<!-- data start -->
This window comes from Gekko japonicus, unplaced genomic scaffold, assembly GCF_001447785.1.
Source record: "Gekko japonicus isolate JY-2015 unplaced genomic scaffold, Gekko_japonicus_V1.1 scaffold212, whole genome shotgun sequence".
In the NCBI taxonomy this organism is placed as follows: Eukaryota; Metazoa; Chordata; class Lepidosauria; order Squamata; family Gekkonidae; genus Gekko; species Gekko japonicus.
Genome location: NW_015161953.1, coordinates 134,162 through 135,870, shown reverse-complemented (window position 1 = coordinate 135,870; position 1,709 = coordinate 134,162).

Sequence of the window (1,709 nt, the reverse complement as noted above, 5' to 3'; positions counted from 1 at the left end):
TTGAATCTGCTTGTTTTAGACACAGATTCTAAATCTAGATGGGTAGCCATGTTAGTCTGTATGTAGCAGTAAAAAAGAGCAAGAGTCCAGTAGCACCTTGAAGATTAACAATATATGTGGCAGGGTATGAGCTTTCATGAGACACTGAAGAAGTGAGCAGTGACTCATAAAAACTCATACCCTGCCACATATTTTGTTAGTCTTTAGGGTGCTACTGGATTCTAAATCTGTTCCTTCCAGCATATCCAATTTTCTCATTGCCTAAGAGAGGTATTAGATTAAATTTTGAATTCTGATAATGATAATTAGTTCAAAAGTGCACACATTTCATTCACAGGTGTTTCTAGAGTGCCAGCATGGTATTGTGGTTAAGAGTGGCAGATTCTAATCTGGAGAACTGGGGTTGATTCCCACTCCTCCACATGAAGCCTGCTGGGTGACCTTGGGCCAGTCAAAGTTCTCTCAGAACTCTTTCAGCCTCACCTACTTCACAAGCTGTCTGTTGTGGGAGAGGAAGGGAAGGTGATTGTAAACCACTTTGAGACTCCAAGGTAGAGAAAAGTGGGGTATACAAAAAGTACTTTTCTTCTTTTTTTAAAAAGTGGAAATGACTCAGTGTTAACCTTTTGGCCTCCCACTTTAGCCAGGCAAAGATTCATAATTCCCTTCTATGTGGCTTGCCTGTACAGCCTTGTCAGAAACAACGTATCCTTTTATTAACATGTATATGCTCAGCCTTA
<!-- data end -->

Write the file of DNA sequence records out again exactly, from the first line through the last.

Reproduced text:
This window comes from Gekko japonicus, unplaced genomic scaffold, assembly GCF_001447785.1.
Source record: "Gekko japonicus isolate JY-2015 unplaced genomic scaffold, Gekko_japonicus_V1.1 scaffold212, whole genome shotgun sequence".
In the NCBI taxonomy this organism is placed as follows: Eukaryota; Metazoa; Chordata; class Lepidosauria; order Squamata; family Gekkonidae; genus Gekko; species Gekko japonicus.
Genome location: NW_015161953.1, coordinates 134,162 through 135,870, shown reverse-complemented (window position 1 = coordinate 135,870; position 1,709 = coordinate 134,162).

Sequence of the window (1,709 nt, the reverse complement as noted above, 5' to 3'; positions counted from 1 at the left end):
TTGAATCTGCTTGTTTTAGACACAGATTCTAAATCTAGATGGGTAGCCATGTTAGTCTGTATGTAGCAGTAAAAAAGAGCAAGAGTCCAGTAGCACCTTGAAGATTAACAATATATGTGGCAGGGTATGAGCTTTCATGAGACACTGAAGAAGTGAGCAGTGACTCATAAAAACTCATACCCTGCCACATATTTTGTTAGTCTTTAGGGTGCTACTGGATTCTAAATCTGTTCCTTCCAGCATATCCAATTTTCTCATTGCCTAAGAGAGGTATTAGATTAAATTTTGAATTCTGATAATGATAATTAGTTCAAAAGTGCACACATTTCATTCACAGGTGTTTCTAGAGTGCCAGCATGGTATTGTGGTTAAGAGTGGCAGATTCTAATCTGGAGAACTGGGGTTGATTCCCACTCCTCCACATGAAGCCTGCTGGGTGACCTTGGGCCAGTCAAAGTTCTCTCAGAACTCTTTCAGCCTCACCTACTTCACAAGCTGTCTGTTGTGGGAGAGGAAGGGAAGGTGATTGTAAACCACTTTGAGACTCCAAGGTAGAGAAAAGTGGGGTATACAAAAAGTACTTTTCTTCTTTTTTTAAAAAGTGGAAATGACTCAGTGTTAACCTTTTGGCCTCCCACTTTAGCCAGGCAAAGATTCATAATTCCCTTCTATGTGGCTTGCCTGTACAGCCTTGTCAGAAACAACGTATCCTTTTATTAACATGTATATGCTCAGCCTTA